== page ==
Excluded from school – what next?

The research evidence on exclusions from school make for grim reading.

The 2013 Edinburgh Study on Youth Transition and Crime found that pupils who were excluded from school at age twelve were four times more likely to be jailed as adults.

Boys, children living in single parent families, and pupils from the poorest communities were most likely to be excluded from school. Equally badly behaved pupils from more affluent areas and those from two parent families were accorded greater tolerance and, as a consequence, were far less likely to be expelled.

The study findings show that one of the keys to tackling Scotland’s high imprisonment rates is to tackle school exclusion. If we could find more imaginative ways of retaining the most challenging children in mainstream education, and ensuring that school is a positive experience for all Scotland’s young people, this would be a major step forward.
– Professor Susan McVie, Co-director of the study

Additionally, Scottish Government statistics from December 2015 reveal that pupils with additional support needs are more than four times more likely to be excluded than pupils with no additional support needs.

And all of this records only formal exclusions, for which there is a paper trail. By definition, the use of “informal exclusions”, cooling off periods, invitations to remove a child, part-time timetables and other means of denying a child their right to education – are not recorded and therefore not widely understood. Anecdotally, this affects children with additional support needs and/or disabilities disproportionately.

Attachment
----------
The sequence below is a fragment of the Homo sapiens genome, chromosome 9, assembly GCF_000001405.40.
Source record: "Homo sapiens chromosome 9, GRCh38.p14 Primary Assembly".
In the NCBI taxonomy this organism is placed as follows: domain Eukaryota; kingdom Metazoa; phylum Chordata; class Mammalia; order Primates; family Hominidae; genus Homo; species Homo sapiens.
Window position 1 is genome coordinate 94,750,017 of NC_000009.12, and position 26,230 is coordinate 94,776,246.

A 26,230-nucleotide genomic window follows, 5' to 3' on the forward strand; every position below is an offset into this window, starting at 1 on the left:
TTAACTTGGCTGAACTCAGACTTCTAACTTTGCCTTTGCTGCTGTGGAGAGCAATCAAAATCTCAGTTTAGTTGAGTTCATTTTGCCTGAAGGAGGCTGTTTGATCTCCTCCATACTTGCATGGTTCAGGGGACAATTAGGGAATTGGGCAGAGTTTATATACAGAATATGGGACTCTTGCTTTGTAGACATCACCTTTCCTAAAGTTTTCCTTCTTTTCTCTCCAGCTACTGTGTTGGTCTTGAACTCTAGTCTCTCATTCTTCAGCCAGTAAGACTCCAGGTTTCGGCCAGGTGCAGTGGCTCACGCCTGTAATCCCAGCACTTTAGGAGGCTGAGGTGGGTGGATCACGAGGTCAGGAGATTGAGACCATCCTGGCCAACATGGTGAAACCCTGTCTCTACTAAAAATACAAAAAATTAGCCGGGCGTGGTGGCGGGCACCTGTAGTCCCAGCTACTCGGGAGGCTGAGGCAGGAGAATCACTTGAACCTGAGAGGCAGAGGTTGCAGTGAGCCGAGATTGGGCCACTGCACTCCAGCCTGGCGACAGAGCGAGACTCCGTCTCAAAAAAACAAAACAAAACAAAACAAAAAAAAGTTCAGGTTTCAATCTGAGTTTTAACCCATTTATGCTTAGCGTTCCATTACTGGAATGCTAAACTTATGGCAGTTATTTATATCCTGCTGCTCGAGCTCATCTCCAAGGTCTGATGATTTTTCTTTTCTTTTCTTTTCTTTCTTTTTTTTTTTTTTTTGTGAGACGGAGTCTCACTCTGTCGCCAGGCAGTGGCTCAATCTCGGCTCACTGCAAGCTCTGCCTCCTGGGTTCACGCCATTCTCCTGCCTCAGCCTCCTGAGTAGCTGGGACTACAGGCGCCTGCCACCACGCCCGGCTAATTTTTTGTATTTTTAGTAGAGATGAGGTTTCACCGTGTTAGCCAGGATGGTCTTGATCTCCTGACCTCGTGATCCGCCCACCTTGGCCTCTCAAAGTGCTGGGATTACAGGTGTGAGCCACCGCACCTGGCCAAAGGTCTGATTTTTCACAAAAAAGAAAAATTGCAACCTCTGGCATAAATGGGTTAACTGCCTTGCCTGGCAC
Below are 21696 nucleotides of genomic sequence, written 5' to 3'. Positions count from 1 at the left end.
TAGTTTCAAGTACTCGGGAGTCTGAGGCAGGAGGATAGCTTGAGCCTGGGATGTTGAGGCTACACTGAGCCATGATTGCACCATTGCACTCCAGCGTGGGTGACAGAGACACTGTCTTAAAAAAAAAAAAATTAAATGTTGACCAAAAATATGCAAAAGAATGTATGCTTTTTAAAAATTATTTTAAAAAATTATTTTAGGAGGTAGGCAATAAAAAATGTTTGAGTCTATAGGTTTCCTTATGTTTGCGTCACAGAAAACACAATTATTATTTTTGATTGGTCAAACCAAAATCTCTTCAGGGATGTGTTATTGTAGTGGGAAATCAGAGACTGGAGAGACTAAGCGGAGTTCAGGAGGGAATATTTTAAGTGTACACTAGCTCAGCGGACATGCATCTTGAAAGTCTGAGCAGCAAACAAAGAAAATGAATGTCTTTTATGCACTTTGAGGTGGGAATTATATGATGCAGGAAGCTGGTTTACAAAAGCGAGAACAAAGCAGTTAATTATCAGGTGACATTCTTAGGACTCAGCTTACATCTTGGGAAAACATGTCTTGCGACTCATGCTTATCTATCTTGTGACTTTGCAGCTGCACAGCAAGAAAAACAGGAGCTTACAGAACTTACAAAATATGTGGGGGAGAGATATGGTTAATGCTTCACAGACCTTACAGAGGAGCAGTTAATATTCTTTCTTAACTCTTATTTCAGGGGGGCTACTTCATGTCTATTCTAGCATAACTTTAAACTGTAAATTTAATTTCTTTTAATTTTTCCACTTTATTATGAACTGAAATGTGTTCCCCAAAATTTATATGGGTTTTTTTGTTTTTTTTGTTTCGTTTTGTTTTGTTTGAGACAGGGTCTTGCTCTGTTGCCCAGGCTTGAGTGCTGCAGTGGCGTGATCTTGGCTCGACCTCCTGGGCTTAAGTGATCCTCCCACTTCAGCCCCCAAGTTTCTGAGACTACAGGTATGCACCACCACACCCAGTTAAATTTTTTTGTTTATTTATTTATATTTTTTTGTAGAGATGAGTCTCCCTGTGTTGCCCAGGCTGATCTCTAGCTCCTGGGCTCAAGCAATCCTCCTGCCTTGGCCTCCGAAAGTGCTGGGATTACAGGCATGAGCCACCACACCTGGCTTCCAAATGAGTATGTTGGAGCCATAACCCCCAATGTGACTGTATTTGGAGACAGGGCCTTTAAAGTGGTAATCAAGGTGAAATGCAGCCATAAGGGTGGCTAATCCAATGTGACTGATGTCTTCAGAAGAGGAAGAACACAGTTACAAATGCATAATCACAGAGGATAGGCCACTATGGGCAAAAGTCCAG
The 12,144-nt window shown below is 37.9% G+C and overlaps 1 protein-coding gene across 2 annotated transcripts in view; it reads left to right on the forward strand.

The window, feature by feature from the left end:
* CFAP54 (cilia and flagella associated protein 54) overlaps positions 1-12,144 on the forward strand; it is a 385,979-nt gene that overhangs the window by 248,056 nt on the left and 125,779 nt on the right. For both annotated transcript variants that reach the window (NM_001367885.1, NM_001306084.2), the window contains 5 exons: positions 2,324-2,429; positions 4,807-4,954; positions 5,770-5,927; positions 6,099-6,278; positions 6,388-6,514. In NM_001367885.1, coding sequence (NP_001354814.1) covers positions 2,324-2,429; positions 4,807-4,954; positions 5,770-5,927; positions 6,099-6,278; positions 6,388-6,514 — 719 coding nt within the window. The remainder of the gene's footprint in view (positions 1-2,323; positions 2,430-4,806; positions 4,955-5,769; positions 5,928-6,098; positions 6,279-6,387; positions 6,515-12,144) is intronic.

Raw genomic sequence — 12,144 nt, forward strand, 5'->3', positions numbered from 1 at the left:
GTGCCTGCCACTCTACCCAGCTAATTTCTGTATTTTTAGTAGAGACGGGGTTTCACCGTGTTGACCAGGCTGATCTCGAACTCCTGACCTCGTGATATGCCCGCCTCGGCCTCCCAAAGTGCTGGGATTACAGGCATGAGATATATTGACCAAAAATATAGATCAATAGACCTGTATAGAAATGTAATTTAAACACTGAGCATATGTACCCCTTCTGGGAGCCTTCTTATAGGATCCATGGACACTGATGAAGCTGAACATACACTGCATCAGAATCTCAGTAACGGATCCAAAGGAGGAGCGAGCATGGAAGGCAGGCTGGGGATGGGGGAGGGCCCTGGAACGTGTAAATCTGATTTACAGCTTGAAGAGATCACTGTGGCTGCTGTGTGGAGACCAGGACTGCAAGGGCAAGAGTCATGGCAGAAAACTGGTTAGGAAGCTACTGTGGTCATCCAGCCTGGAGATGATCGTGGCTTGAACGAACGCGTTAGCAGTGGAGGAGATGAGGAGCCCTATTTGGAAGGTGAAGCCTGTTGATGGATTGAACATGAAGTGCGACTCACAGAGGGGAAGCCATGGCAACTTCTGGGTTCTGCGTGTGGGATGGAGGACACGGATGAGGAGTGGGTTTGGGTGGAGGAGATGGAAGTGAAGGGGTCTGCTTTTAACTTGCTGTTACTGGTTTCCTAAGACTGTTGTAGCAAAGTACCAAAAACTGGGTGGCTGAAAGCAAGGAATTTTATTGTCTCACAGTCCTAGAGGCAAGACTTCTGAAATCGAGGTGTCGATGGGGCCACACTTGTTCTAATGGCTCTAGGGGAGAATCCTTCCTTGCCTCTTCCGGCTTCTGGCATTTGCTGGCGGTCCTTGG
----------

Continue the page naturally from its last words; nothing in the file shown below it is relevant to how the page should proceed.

Parents (and children with capacity – usually aged 12 or over) have a right of appeal against a school exclusion, whether it is a temporary exclusion or a removal from the school roll.

As things stand, an appeal will be heard, in the first instance, by the education appeal committee. After that, the parent, young person or child has a further right of appeal to the Sheriff Court. The appeal committee has the power to confirm or overturn the exclusion, and to vary any conditions for readmission. The Sheriff, on appeal, has the same powers.

In terms of the Tribunals (Scotland) Act 2014, this jurisdiction will be transferred to the First-Tier Tribunal for Scotland in due course – which is a very welcome change. A right of further appeal will lie to the Upper Tribunal for Scotland. This should make the process of appeal more transparent, independent and accessible.

The right of appeal only applies in relation to public schools, i.e. those managed by the local authority – although some independent schools may have equivalent procedure in place (e.g. an appeal to the board of governors).

Where the excluded child has a disability, an exclusion from school may amount to unlawful disability discrimination in terms of the Equality Act 2010. This is a complex piece of legislation and it can be difficult to tell without specific legal advice whether an act of discrimination has taken place.